Can the size be contained and what kind

Litchfield Park , AZ(Zone 9b)

My sister gave me a 18" cutting of her night blooming cactus and I have a few questions that I hope you can help with.
First what kind go cactus is this? Anyone know the name. The cactus in the picture is about 6years old and started from a small cutting.
Secondly, my sister's is so big is there a way to contain the size and still get flowers? What about growing in a large container.

Thumbnail by dmwade
Mesa, AZ(Zone 9b)

It is some kind of Cereus - hard to tell exactly which one. Xenomorf might be able to tell, if he checks in. I have a bunch of these and in the ground they are hard to keep small unless you are constantly chopping them to size, which is probably what you want to avoid as it won't do the plant much good.
I did have some of them bloom in pots, they were all cuttings from large mature plants that had flowered before, so I see no reason why you would not be able to keep your cutting in a pot so it does not grow as huge. Although the one I have left in a pot is going on 6 feet tall from about 2 feet originally, but it took a while to get there and so far it has not branched. The ones have I have in the ground all have grown at much greater rates.
One thing: In the ground these will take full sun in the summer, in a pot they probably want some shade in the summer. My potted one is under my patio roof and gets early to mid morning sun and that is it. Attached a picture of a flower on the potted one caught early in the morning a few weeks ago. It had several this year.

Thumbnail by mcvansoest
Dallas, TX

You both have nice epiphyllums. Sorry, but I don't know what type. I agree with mcvansoest that they prefer morning sun.

Reno, NV(Zone 6b)

They are Cactus, not Epiphyllums. It is hard to tell which one as several are nearly identical. Look at San Pedro cactus (Echinopsis pachanoi syn. Trichocereus pachanoi).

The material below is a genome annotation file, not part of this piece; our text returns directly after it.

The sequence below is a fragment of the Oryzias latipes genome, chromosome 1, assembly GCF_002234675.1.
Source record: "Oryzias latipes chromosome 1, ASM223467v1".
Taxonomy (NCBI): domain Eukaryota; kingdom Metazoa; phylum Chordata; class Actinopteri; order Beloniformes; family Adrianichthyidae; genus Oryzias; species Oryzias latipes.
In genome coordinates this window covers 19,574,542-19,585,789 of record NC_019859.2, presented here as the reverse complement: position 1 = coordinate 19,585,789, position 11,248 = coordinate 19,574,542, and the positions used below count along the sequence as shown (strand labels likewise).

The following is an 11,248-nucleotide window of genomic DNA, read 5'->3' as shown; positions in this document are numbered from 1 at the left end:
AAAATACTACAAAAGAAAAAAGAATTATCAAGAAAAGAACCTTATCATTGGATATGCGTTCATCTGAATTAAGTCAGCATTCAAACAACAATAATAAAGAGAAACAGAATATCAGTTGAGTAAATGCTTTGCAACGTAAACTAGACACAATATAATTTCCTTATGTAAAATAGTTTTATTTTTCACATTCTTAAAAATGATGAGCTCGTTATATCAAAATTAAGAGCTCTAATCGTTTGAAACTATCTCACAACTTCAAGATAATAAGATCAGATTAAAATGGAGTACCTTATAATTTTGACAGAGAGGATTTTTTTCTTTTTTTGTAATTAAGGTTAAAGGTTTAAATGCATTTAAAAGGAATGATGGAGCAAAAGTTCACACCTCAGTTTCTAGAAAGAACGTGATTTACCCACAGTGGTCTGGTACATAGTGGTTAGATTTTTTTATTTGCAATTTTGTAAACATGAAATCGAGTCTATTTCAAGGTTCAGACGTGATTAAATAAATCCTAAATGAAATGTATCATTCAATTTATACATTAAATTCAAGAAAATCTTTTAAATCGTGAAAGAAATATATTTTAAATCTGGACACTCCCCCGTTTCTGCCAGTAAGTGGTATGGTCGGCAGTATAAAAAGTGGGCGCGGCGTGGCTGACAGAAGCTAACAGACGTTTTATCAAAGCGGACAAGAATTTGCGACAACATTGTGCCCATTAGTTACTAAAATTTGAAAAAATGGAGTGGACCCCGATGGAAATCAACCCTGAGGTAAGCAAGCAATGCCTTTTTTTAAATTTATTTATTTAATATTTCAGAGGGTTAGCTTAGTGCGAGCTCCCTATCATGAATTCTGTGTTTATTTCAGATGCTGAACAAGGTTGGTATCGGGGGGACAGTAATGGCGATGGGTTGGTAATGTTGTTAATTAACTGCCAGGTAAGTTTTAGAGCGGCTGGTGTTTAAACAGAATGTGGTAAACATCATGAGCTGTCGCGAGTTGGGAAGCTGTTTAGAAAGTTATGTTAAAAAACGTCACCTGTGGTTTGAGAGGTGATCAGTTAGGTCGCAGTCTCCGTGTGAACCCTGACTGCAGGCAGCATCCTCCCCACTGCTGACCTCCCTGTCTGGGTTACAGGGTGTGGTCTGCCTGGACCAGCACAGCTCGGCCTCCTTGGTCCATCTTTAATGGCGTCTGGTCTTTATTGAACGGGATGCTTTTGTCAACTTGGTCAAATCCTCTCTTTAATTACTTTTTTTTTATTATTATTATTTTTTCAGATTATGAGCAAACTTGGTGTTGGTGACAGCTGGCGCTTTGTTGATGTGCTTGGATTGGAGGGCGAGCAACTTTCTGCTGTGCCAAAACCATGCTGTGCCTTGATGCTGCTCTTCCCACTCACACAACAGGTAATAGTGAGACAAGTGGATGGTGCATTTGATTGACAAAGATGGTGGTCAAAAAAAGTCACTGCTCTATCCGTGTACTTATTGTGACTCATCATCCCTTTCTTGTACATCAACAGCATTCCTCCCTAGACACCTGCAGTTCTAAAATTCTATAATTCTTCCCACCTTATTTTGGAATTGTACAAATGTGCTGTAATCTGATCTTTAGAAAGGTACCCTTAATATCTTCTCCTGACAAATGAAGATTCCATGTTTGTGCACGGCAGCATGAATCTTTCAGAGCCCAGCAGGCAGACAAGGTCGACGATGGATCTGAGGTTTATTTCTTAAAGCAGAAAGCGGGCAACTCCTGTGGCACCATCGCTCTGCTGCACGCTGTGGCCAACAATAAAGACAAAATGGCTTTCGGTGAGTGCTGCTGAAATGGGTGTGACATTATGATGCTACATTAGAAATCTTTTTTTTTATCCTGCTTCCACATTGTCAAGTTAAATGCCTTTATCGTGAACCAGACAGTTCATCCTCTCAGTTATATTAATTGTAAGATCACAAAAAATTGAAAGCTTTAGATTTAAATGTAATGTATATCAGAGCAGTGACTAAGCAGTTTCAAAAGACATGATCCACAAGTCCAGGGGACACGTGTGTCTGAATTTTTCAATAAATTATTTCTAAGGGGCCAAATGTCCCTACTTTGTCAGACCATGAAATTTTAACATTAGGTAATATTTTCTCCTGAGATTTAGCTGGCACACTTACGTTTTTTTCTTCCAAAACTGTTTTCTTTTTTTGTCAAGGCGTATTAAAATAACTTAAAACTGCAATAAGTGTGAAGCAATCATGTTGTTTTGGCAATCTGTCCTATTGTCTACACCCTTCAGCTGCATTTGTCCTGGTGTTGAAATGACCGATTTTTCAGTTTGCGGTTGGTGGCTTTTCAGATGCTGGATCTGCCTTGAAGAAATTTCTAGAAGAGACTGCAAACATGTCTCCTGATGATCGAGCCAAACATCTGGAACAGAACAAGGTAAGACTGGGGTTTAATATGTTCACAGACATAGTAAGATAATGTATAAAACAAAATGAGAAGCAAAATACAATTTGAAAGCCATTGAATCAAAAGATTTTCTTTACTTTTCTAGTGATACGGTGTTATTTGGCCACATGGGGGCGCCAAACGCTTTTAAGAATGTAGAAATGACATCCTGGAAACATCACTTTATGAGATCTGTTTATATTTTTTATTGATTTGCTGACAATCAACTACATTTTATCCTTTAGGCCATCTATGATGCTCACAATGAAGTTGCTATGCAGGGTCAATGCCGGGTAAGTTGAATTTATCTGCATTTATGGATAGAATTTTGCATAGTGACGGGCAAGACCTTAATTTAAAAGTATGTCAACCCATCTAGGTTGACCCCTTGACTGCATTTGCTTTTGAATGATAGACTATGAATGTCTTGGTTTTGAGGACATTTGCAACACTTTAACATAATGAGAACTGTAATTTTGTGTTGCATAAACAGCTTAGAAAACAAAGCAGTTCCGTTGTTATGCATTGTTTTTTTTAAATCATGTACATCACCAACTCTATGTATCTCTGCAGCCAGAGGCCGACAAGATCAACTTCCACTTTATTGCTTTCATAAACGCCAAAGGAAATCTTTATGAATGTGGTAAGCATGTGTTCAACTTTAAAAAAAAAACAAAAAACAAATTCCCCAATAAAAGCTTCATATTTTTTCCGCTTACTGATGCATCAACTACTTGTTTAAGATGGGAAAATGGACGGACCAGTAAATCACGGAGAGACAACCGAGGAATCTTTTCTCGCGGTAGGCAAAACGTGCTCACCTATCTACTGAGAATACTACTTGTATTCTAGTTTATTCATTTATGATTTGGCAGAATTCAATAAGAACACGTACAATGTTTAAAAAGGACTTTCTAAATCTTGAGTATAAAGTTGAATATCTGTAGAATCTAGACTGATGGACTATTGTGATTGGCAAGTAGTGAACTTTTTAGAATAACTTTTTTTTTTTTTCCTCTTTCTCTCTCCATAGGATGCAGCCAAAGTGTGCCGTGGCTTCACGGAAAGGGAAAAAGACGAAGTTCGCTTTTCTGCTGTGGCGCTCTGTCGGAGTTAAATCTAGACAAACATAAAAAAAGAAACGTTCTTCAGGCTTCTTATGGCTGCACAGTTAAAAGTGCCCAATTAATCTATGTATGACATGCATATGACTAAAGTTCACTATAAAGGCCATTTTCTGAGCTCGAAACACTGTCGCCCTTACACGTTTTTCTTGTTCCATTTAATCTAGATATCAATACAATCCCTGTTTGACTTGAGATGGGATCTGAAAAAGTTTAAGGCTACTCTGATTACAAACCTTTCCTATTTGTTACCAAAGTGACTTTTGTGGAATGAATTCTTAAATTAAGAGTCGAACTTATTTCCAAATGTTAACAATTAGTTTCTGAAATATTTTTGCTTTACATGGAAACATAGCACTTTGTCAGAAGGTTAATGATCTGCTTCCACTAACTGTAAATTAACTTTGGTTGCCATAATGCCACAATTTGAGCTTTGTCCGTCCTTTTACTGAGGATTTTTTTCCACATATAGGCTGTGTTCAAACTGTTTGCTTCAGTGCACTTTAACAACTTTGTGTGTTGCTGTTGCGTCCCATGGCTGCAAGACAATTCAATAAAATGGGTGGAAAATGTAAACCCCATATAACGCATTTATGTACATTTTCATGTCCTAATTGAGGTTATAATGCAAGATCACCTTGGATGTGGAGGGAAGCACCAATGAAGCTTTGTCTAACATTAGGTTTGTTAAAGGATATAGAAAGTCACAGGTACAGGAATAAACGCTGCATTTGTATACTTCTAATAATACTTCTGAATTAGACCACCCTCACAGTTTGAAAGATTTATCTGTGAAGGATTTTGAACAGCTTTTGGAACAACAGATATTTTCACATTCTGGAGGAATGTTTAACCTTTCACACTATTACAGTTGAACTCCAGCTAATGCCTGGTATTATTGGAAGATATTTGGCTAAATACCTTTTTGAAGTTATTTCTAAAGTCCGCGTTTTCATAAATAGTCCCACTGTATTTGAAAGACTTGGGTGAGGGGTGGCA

I keep mine in pots in a greenhouse as it's too cold outside here. They won't achieve the size that they would planted in the ground but still bloom well. The bigger the container the better - I would go for something half wine barrel size at least. You can keep it in a smaller pot but be prepared to divide it every couple years to keep it in the pot. Cactus don't have huge rooting systems so what your pot mostly has to accomplish is holding up a very top heavy plant.


Mesa, AZ(Zone 9b)

They are indeed cacti, but so are epiphyllums ( ), and based on the flowers (no wooly flower stems) on the plant in the OP I am pretty sure, it is not Trichocereus pachanoi. If I had to guess I'd say Cereus repandus, but the photo is dark and thus the details are hard to see. While some epi's and the AZ Queen of the night (Peniocereus greggii) are often called Night Blooming Cereus, they have different Latin names ( ), whereas the Latin name of these cacti is actually Cereus followed by the specific name of the plant. C. hildmannianus is very common here, so it could be that as well, but on the C. hildmannianus I have with a positive ID the outer petals on the flowers are much more red than the cacti pictured here, but that may not be characteristic.
A name often used for these cacti is C. peruvianus, but as far as I am aware that name is invalid. Common name that I use for these is Peruvian Apple Tree (though not all come from Peru), as they get red fruit that some people feel shows some semblance to an apple.

This message was edited Sep 30, 2015 12:39 PM

Reno, NV(Zone 6b)

The photo is dark and I was having a hard time picking out details. Cereus peruvianus is a synonym for C. repandus

From what I can tell in the photo, C. hildmannianus has a chance. I have attempted to add more contrast to dmwade's photo. Maybe that will help one of us to positively ID the plant.


PS: Yes, Epiphyllums are cactus also but I have issues as "night blooming CEREUS" seems to refer to Epiphyllums, not Cereus. If its a Cereus call if a Cereus, if its an Epi, call it an Epi.

Done now....

Thumbnail by DaisyPlantLady
Fort Wayne, IN

I can't tell you the name, but it is Beautiful!!

Litchfield Park , AZ(Zone 9b)

Thanks all. I think I will try it in a big pot. Finished our landscaping and no real place left for a potential very large cactus.

Litchfield Park , AZ(Zone 9b)

I waited about 3 weeks to be sure the cut was healed and calloused over. Got a very big pot and planted the night blooming caucus cutting today. Kept the cutting covered and out of sun before planting. My concern is the top of the cutting. It Looks almost bluish and dried out. Is this problem.
I am including a picture of the host cactus as well as my potted cutting.

Thumbnail by dmwade Thumbnail by dmwade Thumbnail by dmwade Thumbnail by dmwade
Reno, NV(Zone 6b)

The top does look a little worse for wear but the plant will be fine. It will branch from the top and push up from the bottom. I have an old man cactus (Cephalocereus senilis) that I grew from a cutting and it did the same thing.


Reno, NV(Zone 6b)

This is a P.S.

I have had the best luck rooting cuttings by NOT burying any of the end. I would suggest laying it down so that it can root all along the side or just sitting it on the soil surface, snugging it down and staking so it won't fall out of the pot. Water sparingly and then not at all until it starts to grow (a sign that its rooting).


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